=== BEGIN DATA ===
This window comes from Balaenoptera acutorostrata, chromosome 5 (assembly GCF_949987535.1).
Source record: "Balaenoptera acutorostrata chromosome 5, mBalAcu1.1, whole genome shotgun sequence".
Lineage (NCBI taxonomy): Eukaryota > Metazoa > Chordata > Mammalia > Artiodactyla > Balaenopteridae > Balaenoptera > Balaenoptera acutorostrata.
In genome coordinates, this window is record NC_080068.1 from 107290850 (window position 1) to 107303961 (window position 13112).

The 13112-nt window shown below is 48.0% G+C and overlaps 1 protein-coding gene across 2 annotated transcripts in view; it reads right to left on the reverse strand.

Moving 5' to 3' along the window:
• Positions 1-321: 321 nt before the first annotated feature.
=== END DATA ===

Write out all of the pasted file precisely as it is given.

This window comes from Balaenoptera acutorostrata, chromosome 5 (assembly GCF_949987535.1).
Source record: "Balaenoptera acutorostrata chromosome 5, mBalAcu1.1, whole genome shotgun sequence".
Lineage (NCBI taxonomy): Eukaryota > Metazoa > Chordata > Mammalia > Artiodactyla > Balaenopteridae > Balaenoptera > Balaenoptera acutorostrata.
In genome coordinates, this window is record NC_080068.1 from 107290850 (window position 1) to 107303961 (window position 13112).

The 13112-nt window shown below is 48.0% G+C and overlaps 1 protein-coding gene across 2 annotated transcripts in view; it reads right to left on the reverse strand.

Moving 5' to 3' along the window:
• Positions 1-321: 321 nt before the first annotated feature.